Italan pasteĉonEkde mia juneco, mi kaj mia frato esploris prepari italan pasteĉon. Mi ŝatas pensi ke mi nun estas spertulo: mi povas komenci kun faruno kaj tomata pasto, kaj post horo kaj duono, jen bongustan italan pasteĉon. Kiam mi estis junulo, mi studis en Hispanio. Mi loĝis kun maljuna virino kiu preparis por ni ĉiujn manĝojn. Mi decidis danki ŝin per preparo de italan pasteĉon. Ŝi iom dubis ĉu ŝi lasu nin fari tion (iufoje, usona knabino kiu restis ĉe ŝi preparis ovaĵon, kiu estis bruligita "kiel karbono", ŝi diris). Sed finfine ni konvinkis ŝin. Mi kaj mia amiko vojaĝis al magazeno kaj aĉetis ĉion necesan. Estis tre malfacila trovi ĉion: oni vokas aferojn malsame en malsamaj landoj. Mozarela fromaĝo oni ne havas: ni devis uzi "francan fromaĝon". "Pepperoni" oni ne havis: ni devis uzi ĉorizon. Sed ni trovis ĉion necesan, preparis la pasteĉon kaj montri ĝin al ŝi. Ŝi miris kiom bona ĝi aspektis: "Que presentaci


I'm on vacation! Yesterday I finished up my last work-related tasks. I've posted signs at the BCRC letting people I'm not planning to come in next week and plan to enjoy a few days off. I've felt kind of burned out this semester and am looking forward to the time off.

Today I actually did a lot of stuff that is just like work. I got the new Esperanto-USA site moved to the new hosting service. We've been working on it for about a year and are very close to having the new site go live. On January 7 and 8th, I'll be in Austin for a LAN party to finish our work on the site, but we could probably have the site go live now. It actually not a new hosting service. The plan they were signed up for didn't provide mysql, but after checking we found that they offer a package for non-profits that cost less than what we were paying and included a database. We got the plan switched and we're all set to go.

I didn't just do work, though. Phil and I played a couple of games of Starcraft too. Phil is going to take a vacation roughly corresponding with mine, so we should have time for a good number of games.

Richard send me a Christmas card that included a copy of the slip that the FedEx delivery man left after leaving a package tied to a poison-ivy vine along their driveway. They marked the slip to say that they'd left the package at "tree". I suggested that maybe we should push for FedEx delivery people to have a good botany course.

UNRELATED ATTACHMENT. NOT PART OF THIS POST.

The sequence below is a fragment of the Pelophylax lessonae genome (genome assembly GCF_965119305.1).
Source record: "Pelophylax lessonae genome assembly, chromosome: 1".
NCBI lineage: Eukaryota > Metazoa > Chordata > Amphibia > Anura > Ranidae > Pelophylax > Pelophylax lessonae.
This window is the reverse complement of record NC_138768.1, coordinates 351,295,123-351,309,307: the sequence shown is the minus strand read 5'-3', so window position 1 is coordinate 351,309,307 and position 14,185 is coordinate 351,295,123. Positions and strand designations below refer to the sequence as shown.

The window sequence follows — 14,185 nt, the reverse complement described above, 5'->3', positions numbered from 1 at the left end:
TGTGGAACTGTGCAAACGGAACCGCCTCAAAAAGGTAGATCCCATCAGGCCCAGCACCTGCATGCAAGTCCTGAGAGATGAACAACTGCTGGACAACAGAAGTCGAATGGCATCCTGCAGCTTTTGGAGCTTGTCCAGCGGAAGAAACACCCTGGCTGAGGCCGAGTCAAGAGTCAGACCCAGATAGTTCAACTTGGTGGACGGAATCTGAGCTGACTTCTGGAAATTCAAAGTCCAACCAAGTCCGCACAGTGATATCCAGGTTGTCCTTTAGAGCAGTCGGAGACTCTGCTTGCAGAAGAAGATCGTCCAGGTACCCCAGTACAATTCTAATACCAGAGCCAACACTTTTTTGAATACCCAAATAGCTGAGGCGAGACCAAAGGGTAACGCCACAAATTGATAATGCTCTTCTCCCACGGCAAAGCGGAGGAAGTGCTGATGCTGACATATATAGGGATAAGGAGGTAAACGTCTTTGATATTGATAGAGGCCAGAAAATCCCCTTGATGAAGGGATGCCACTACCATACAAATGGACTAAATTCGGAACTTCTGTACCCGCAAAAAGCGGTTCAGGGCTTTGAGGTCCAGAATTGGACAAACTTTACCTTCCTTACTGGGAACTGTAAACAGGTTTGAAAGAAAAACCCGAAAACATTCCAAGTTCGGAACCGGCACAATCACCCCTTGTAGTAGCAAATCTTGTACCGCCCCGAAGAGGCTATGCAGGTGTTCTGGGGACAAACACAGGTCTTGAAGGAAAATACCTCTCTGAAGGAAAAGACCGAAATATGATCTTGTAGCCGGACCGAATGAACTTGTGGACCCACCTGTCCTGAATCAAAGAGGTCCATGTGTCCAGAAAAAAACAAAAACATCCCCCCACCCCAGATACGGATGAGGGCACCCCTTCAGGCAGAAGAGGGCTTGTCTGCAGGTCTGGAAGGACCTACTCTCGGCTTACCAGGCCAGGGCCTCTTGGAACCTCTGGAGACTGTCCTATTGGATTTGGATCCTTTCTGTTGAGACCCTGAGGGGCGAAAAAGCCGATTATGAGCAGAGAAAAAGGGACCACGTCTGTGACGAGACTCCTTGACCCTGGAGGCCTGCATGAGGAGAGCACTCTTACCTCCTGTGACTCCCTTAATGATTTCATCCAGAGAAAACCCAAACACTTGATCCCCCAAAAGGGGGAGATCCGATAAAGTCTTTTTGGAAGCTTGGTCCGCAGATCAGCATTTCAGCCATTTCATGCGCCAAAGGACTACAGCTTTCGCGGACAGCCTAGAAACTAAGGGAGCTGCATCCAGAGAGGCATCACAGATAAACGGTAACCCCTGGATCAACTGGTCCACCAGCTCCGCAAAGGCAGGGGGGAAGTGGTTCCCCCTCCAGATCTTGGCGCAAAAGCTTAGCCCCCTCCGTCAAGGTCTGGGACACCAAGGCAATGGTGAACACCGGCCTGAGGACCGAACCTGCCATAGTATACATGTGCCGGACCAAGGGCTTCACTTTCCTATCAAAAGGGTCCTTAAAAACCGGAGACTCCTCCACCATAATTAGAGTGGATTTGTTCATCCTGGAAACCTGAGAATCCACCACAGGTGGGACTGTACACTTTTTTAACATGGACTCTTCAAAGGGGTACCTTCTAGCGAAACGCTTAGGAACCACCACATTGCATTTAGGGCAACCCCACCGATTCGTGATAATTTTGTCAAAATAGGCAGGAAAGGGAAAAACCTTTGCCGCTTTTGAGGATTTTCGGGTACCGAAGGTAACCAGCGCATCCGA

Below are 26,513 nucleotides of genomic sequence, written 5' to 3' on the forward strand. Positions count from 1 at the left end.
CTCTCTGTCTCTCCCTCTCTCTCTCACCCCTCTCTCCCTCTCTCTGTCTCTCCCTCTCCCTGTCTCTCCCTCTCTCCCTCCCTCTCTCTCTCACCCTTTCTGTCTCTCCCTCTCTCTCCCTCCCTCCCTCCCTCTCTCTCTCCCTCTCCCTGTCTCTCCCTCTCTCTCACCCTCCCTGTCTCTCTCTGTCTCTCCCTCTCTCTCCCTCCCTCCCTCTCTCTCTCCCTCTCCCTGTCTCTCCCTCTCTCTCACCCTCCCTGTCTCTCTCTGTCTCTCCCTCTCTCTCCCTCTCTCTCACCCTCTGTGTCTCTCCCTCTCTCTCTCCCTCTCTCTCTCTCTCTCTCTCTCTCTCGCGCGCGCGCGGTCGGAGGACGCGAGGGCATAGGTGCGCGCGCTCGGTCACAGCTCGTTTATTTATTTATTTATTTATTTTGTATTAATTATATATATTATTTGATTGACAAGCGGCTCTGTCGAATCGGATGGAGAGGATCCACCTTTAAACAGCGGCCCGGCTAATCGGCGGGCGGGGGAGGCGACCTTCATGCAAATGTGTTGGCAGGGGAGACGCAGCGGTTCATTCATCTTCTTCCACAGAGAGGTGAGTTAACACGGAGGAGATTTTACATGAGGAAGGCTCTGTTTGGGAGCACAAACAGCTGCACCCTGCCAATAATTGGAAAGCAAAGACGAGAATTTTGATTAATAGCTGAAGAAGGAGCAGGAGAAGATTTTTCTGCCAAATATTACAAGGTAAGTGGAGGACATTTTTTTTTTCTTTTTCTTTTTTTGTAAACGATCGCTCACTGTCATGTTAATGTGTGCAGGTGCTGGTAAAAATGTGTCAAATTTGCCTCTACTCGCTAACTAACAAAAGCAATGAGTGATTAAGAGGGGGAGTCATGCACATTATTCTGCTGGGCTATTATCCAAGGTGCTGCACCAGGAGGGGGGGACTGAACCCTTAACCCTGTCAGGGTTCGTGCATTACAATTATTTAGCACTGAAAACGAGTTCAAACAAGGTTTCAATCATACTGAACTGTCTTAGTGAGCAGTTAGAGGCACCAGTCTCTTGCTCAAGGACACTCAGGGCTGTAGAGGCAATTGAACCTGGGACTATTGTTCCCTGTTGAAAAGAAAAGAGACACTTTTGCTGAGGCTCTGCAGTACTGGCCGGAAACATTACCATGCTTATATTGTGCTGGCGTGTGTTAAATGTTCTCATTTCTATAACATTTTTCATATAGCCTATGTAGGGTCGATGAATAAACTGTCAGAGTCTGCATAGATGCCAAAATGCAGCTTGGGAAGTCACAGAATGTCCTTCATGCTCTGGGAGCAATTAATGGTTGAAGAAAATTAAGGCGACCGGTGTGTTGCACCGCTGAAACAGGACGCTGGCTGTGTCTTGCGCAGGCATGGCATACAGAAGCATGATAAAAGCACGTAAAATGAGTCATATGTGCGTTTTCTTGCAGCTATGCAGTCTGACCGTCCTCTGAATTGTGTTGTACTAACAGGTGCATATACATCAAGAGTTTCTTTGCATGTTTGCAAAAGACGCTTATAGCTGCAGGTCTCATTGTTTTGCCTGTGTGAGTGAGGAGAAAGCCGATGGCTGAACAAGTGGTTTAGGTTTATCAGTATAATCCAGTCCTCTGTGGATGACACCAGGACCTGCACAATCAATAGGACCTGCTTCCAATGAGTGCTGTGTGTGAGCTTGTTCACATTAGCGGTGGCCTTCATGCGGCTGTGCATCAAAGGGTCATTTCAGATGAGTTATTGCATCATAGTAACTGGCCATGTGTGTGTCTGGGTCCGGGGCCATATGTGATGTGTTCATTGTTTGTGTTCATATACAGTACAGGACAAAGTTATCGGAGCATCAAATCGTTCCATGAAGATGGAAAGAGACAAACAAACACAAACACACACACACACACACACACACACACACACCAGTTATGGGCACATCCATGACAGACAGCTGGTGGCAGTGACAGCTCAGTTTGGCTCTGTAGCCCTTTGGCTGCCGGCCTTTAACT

Zamenhof Bankedo

Zamenhof Bankedo 2005There were only six esperantists (seven, including the 3 month old infant) who came to the Zamenhof Banquet this evening. Still, it was a pleasant dinner at China Dynasty. Last year, I had to drive two hours, but this year it was only 15 minutes from home. And I got to read my speech, which was well received. Originally, I was planning to do a potluck where we would make a pot of stone soup and maybe even have a little theatrical stone soup sketch, but this worked out perfectly well.

I had originally believed that the elementary school would let me set up an Esperanto club for the kids (the principal had agreed). If we'd had the kids, I was thinking we could get them to write and perform the stone soup sketch. I was excited by the possibilities. Then reality set in: the principal backed out (claiming that the person who'd coordinated the clubs previously had left and needed to be replaced before there could be clubs again). Then, I couldn't find a meeting room with a stove. It was discouraging enough, that I didn't get around to actuallly organizing anything until the last minute. But at least it actually happened.

David Coffin and I spent most of the time having a discussion (read "argument") about the value of unions. He holds that I support unions because I've already got mine, whereas I contend that he undervalues the security that having a union provides. He thinks unions make jobs too expensive whereas I believe that the disorder that having no security imposes on people's lives is incredibly destructive to our social fabric and discourages civic engagement. He agrees that he thinks civic engagement is stupid and doesn't have any value. I wonder if he'll still feel that when his daughter is in school.

Bob Lidral came, which was great -- I hadn't seen him since the jarkunveno last year. He has since moved to New Hampshire. I encouraged him to propose a site for the spring Jarkunveno. And Paul came -- Paul looked like it was the middle of finals week or something (which it is, of course). It was great to see everyone and maybe next year we can pull off a more elaborate plan.